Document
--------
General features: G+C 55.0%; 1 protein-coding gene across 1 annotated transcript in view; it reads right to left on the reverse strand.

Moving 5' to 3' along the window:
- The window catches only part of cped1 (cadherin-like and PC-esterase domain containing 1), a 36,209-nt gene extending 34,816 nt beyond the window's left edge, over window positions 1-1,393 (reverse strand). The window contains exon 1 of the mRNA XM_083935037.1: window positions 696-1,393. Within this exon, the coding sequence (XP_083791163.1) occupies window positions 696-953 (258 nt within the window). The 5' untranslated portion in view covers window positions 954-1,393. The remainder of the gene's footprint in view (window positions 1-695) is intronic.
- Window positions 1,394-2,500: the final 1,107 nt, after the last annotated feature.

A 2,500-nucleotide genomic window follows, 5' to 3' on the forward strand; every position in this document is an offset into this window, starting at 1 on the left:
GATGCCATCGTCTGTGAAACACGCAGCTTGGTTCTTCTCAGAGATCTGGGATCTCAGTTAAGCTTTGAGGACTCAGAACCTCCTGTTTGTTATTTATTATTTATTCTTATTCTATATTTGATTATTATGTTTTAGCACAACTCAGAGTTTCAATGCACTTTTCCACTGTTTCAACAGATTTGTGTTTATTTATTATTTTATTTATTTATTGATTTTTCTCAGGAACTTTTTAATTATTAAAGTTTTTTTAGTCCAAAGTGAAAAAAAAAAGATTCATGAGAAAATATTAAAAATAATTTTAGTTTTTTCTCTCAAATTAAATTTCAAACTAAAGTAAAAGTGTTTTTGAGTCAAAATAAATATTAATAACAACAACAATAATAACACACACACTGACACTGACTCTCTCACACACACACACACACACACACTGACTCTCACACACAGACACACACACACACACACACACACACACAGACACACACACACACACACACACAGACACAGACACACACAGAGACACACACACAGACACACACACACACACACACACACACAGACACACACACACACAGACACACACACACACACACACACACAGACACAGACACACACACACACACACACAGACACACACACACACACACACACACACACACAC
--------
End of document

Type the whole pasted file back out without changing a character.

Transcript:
General features: G+C 55.0%; 1 protein-coding gene across 1 annotated transcript in view; it reads right to left on the reverse strand.

Moving 5' to 3' along the window:
- The window catches only part of cped1 (cadherin-like and PC-esterase domain containing 1), a 36,209-nt gene extending 34,816 nt beyond the window's left edge, over window positions 1-1,393 (reverse strand). The window contains exon 1 of the mRNA XM_083935037.1: window positions 696-1,393. Within this exon, the coding sequence (XP_083791163.1) occupies window positions 696-953 (258 nt within the window). The 5' untranslated portion in view covers window positions 954-1,393. The remainder of the gene's footprint in view (window positions 1-695) is intronic.
- Window positions 1,394-2,500: the final 1,107 nt, after the last annotated feature.

A 2,500-nucleotide genomic window follows, 5' to 3' on the forward strand; every position in this document is an offset into this window, starting at 1 on the left:
GATGCCATCGTCTGTGAAACACGCAGCTTGGTTCTTCTCAGAGATCTGGGATCTCAGTTAAGCTTTGAGGACTCAGAACCTCCTGTTTGTTATTTATTATTTATTCTTATTCTATATTTGATTATTATGTTTTAGCACAACTCAGAGTTTCAATGCACTTTTCCACTGTTTCAACAGATTTGTGTTTATTTATTATTTTATTTATTTATTGATTTTTCTCAGGAACTTTTTAATTATTAAAGTTTTTTTAGTCCAAAGTGAAAAAAAAAAGATTCATGAGAAAATATTAAAAATAATTTTAGTTTTTTCTCTCAAATTAAATTTCAAACTAAAGTAAAAGTGTTTTTGAGTCAAAATAAATATTAATAACAACAACAATAATAACACACACACTGACACTGACTCTCTCACACACACACACACACACACACTGACTCTCACACACAGACACACACACACACACACACACACACACAGACACACACACACACACACACACAGACACAGACACACACAGAGACACACACACAGACACACACACACACACACACACACACAGACACACACACACACAGACACACACACACACACACACACACAGACACAGACACACACACACACACACACAGACACACACACACACACACACACACACACACAC